Six albums deep and Juno Award winner Kellylee Evans is still shaking it up
on Come On, her latest Decca album.
The stylistic connoisseur has tackled everything from jazz to R&B and pop
in such previous tasty classics fight or flight?, Nina – her Juno-winning tribute
to the legendary Nina Simone – and I Remember When.
Praised by the Latin Jazz Network for a “gorgeous voice (that) rises to the
heavens in rapturous wonder as if in consanguinity with a chorus of angels”
and by the Yukon Arts Centre for “a stunning crystalline voice, both powerful
and emotive,” Evans now pushes her muse firmly into the soulful pop territory
with Come On: a wonderfully refreshing album about love and life that comes
on the heels of two nearly careerending accidents: a freak lightning strike
in her Ottawa kitchen and further effects of a concussion suffered during a
fall at her home.
However, Evans is nothing if not resilient: the runner-up of the 2004 Thelonious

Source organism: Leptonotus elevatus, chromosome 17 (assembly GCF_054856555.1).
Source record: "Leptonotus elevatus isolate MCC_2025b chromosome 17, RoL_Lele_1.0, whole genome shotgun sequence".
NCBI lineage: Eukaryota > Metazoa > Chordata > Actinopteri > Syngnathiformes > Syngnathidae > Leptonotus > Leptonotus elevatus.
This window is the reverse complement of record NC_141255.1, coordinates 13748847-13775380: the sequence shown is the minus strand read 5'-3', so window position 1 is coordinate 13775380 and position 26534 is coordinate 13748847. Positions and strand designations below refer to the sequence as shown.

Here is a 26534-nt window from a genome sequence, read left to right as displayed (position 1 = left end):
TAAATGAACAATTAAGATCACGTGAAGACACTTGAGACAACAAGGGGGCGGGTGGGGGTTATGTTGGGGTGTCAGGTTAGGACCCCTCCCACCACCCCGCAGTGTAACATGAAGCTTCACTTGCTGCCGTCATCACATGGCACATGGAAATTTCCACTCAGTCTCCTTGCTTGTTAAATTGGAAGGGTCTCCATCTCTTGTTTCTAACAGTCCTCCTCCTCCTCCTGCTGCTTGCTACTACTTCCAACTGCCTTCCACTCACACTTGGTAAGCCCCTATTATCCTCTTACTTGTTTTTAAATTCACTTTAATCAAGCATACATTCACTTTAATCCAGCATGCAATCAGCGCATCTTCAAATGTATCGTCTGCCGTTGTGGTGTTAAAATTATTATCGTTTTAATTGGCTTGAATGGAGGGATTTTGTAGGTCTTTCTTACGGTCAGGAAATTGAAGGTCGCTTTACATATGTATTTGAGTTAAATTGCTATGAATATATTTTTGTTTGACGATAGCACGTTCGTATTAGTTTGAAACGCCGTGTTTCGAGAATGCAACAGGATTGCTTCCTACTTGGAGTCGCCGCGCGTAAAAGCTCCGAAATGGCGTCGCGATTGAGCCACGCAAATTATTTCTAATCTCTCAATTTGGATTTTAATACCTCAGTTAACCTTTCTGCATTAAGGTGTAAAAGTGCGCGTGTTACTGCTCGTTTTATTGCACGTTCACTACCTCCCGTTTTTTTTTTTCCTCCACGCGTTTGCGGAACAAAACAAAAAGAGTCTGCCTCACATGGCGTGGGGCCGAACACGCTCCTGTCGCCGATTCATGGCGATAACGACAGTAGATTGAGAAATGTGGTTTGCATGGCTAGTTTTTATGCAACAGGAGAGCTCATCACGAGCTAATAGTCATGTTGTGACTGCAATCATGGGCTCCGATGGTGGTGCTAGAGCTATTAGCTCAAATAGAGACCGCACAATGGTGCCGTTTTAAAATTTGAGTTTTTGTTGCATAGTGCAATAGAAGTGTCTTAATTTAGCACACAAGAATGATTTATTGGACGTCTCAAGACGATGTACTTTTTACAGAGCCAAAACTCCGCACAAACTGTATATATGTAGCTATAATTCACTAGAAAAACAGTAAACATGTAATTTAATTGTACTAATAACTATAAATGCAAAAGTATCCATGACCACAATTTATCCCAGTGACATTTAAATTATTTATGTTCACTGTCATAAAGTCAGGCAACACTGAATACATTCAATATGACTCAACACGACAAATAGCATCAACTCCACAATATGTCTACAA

Monk Competition offers views on love and loss in an alluringly rhythmic approach
that has touches of psychedelic pop, resonating soul groove and that je ne
sais quoi that is strictly Kellylee and forged by her jazz discipline.
From the stirring soul-stomper “Come On” - which combines an effervescent
Motown feel with traces of psychedelia – and the funky groove-a-liciousness
of “Hands Up” to the string-and-horn-spiced magnetism of “Know His Worth,”
the 10 songs of Come On find Kellylee at her most magically potent.
Produced and co-written by Eric Legnini (Stefano Di Battista), this is post-romantic
soul at its finest; a project of strong vision and great execution that signals
the return of Kellylee Evans as a bold explorer and interpreter.
It only gets better when you experience her live, in her element.
Kellylee Evans’ time is now, and Come On is just the catalyst to get her there.